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    A couple of options for doing this. Most hunting gloves are designed to ballance the trade-off of warmth and dexterity. You could also use "not so warm gloves" and when you are not actually shooting, keep your hands in your jacket pockets or in one of those poly pro insulated hand warming tubes that you can fit on the front of your belt (very common in matches). To test gloves, see if you can maybe bring in a brightly colored (unloaded) water pistol into the store to get an idea what triggers will feel like- may want to check with the store though. At a store where I shopped, they actually kept a couple of these in the glove area.
     
  14. sean m

    sean m Member

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    I picked up a pair of gloves from Dollar Tree the other day that allow you to be able to do touch to type on your phone and they seem to be working pretty good for lightweight shooting gloves
     
  15. D.B. Cooper

    D.B. Cooper Member

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    Well..the mechanix gloves were an improvement, but not a solution. It was 7˚ F out at the range today. The touch screen part didn't work (not that I care much for that), but I may need a smaller size. My fingers don't reach the end of the gloves, and that makes it difficult to get my finger inside the trigger guard; the extra glove material always slides forward of the trigger guard and blocks my finger. However, I was able to handle single cartridges to load the cylinder.
     
  16. herrwalther

    herrwalther Member

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    At the temperatures I use to train in, taking gloves off put you in a world of hurt. When cold enough, just 5 minutes of exposure is enough for frostbite. That time is virtually cut in half if you are handling cold metal without a contact glove. So the punishment for us was pretty severe and it was worth learning how to do dexterity driven tasks wearing gloves. I even got used to tying shoes and knots while wearing gloves.

    The best gloves I ever had were Army issue. They were a multi layer/modular system made by Outdoor Research. The outer gloves were too bulky to fit inside any trigger guard but the liners combined with an intermediate glove worked fine. They were by far the best gloves when spending days in the field when it was -40 or worse.

    http://soldiersystems.net/2008/11/10/outdoor-research-modular-glove-system/
     
  17. D.B. Cooper

    D.B. Cooper Member

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    Awesome, but how does a civilian buy them?

    The link inside the link you shared is a B2B operation, and the gloves aren't listed anywhere on Outdoor Research's website.
     
  18. hq

    hq Member

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    Riding (horseback) gloves? They come in a variety of insulation thicknesses and if the reinforcements between fingers/knuckles don't bother you, they work like a charm for cold weather shooting.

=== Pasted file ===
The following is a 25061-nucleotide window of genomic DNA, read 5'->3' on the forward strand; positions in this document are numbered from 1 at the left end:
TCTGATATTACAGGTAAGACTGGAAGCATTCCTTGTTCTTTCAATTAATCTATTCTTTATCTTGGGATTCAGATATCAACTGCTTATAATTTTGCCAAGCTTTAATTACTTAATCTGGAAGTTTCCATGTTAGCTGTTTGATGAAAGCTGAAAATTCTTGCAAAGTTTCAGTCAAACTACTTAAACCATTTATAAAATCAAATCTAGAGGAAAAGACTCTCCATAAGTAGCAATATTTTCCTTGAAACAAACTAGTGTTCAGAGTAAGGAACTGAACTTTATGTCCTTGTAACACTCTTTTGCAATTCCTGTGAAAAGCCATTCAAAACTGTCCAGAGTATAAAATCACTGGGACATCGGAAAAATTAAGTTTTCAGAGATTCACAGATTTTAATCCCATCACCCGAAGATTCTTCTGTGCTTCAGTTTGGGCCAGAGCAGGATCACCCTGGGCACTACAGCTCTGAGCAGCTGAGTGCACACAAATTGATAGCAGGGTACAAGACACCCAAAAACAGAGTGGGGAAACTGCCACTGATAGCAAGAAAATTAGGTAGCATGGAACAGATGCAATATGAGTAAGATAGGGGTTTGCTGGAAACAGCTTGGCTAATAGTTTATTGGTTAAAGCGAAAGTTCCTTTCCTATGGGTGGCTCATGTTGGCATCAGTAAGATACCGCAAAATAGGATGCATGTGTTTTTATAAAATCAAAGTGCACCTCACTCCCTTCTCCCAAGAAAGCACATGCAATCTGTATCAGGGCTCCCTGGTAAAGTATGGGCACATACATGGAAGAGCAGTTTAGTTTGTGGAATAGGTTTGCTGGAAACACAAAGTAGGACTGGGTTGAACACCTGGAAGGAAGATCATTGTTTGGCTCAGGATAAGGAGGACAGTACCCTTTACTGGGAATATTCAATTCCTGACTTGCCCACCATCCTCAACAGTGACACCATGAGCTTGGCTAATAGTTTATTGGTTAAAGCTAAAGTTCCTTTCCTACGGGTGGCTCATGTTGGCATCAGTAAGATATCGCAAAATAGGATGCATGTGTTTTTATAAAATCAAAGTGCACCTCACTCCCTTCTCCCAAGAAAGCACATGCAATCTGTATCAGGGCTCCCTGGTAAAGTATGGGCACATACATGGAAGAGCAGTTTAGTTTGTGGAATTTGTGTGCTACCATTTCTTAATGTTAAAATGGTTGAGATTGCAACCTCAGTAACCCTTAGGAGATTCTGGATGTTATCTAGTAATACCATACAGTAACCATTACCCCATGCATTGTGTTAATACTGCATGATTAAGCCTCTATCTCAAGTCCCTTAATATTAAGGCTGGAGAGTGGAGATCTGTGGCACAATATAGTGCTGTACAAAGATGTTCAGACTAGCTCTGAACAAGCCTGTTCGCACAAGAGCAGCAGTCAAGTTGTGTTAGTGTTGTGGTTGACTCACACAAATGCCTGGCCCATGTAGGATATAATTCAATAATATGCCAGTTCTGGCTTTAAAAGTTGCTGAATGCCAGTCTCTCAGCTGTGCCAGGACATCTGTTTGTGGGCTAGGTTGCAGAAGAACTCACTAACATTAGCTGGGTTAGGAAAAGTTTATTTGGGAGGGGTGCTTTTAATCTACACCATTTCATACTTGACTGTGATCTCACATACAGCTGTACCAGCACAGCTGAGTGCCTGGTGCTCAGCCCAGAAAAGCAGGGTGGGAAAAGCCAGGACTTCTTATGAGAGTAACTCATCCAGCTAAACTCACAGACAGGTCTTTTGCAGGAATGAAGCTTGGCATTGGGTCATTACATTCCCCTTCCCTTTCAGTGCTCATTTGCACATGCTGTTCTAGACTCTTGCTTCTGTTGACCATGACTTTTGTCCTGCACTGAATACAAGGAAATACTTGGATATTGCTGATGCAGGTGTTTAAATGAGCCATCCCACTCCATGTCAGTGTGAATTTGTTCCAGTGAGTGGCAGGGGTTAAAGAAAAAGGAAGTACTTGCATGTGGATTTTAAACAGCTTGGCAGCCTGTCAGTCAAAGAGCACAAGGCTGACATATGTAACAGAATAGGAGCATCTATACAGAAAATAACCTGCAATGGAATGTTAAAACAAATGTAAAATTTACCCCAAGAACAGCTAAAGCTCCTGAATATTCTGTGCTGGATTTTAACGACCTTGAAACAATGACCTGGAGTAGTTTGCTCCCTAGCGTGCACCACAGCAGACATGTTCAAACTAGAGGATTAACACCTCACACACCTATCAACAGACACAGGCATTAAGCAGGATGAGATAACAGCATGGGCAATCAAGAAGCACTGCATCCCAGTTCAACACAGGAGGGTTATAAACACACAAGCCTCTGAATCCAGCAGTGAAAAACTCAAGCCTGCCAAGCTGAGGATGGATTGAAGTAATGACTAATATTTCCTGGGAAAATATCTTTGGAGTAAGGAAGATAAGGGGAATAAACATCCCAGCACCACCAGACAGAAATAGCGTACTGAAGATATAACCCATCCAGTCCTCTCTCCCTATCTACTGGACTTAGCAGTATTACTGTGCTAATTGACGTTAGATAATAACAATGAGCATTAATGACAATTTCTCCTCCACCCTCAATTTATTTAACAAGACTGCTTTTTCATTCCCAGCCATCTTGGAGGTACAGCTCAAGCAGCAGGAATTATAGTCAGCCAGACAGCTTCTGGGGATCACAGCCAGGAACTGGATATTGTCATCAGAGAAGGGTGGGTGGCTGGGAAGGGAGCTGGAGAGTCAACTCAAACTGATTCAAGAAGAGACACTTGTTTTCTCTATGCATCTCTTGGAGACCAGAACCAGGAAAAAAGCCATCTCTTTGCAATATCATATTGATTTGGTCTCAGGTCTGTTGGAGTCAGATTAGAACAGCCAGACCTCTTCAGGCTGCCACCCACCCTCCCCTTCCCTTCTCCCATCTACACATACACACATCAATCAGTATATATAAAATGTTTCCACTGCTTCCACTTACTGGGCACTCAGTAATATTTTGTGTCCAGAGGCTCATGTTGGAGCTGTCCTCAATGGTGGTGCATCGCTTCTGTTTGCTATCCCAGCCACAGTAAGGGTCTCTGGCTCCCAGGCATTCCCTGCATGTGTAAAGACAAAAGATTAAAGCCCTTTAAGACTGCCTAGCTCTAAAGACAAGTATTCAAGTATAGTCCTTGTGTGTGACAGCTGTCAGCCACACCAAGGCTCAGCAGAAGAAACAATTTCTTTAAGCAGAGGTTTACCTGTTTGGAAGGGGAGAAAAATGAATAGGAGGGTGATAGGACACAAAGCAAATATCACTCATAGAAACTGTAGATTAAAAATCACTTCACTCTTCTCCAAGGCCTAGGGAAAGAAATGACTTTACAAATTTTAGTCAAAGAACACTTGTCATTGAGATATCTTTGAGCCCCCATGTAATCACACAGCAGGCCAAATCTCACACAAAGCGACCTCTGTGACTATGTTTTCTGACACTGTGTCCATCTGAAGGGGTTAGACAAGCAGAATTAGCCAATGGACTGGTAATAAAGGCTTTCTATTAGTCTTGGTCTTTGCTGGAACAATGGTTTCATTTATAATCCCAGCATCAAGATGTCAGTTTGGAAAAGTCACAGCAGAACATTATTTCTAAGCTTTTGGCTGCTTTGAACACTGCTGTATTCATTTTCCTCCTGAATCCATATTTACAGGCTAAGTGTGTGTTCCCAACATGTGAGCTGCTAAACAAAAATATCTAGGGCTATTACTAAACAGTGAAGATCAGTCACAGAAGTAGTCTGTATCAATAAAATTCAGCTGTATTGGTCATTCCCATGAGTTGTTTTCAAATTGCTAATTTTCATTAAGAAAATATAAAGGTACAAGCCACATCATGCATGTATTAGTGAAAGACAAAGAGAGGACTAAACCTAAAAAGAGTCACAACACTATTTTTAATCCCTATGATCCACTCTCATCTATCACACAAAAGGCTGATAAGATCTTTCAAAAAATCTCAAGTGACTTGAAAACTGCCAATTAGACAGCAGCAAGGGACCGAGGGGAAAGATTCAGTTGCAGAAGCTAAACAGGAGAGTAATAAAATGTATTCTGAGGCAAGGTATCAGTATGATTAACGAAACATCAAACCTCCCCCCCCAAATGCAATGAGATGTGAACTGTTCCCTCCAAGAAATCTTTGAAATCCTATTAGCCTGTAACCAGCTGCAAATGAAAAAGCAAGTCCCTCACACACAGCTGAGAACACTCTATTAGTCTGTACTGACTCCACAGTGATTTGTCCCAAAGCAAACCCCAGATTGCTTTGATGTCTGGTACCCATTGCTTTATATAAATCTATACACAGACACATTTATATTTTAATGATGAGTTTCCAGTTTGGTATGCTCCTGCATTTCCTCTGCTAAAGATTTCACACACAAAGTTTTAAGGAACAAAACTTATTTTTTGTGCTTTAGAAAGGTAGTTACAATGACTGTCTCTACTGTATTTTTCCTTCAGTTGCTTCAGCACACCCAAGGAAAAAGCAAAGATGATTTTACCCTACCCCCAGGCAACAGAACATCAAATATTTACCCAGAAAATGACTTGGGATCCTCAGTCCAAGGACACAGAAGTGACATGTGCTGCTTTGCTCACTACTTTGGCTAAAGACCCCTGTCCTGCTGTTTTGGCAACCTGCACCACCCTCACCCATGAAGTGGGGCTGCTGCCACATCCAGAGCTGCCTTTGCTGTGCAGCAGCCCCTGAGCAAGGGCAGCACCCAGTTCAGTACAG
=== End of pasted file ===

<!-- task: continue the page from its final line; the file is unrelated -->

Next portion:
19. drband

    drband Member

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  20. herrwalther

    herrwalther Member

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  21. sean m

    sean m Member

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  22. entropy

    entropy Member

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    Looks like Sportsman's guide has at least some of them for sale.

    I meant seconds, not minutes. I usually use the wool trigger finger glove liners to about 10 degrees, Put the gloves on top of 'em at 10, swap the trigger finger outer gloves for the USAF mitts, at 15 below, and jam the whole glove and liner inside the USAF mitt colder than that. (Yes, they fit) At that point I also have the M1951 parka on, and either Austrian bibs, hunting (camo) ones (for coyotes) or Carhartt bibs.

    Can't wait till the OR gloves come out as surplus.....looks like a nice system.


    sean m, that's what I use, plus these for really cold weather; https://www.sportsmansguide.com/product/index/us-military-surplus-ecws-mitts-new?a=1787345 The trigger finger gloves will fit inside these, with or without the liners.
     
  23. taliv

    taliv Moderator Staff Member

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    what i use is under armor glove liners. they keep all the moisture out and are a little wind proof. add an insulator against the metal etc you're touching. they afford way more dexterity than mechanix, but they won't let you swipe a phone so i cut a slit in one finger that lets me stick the tip of my finger out to operate an iphone.

    then i wear swarmy ski gloves on top of them. super warm. pull them off and you've still got the under armors on. put them back on as soon as you can. pockets in the ski gloves hold your hand warmers
     
  24. DMK

    DMK Member

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    It's hard to get both good insulation and dexterity at the same time.

    I use Mechanix Gloves (or 3rd party equivalent) and disposable hand warmers.

    When your fingers get cold, it's hard to get them warm again. The hand warmers in your pockets will do that. Once your fingers are warmed up, the gloves will keep them warm for 30 minutes or so.

    The Mechanix gloves give you the dexterity to do things like field strip your weapon, clear a jammed cartridge or load a 9mm magazine.
     
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  25. Dr.Rob

    Dr.Rob Moderator Staff Member

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    Fox racing gloves have a very tight fit, they are my preferred shooting gloves.

    I use fingerless wool gloves in winter til it gets really cold.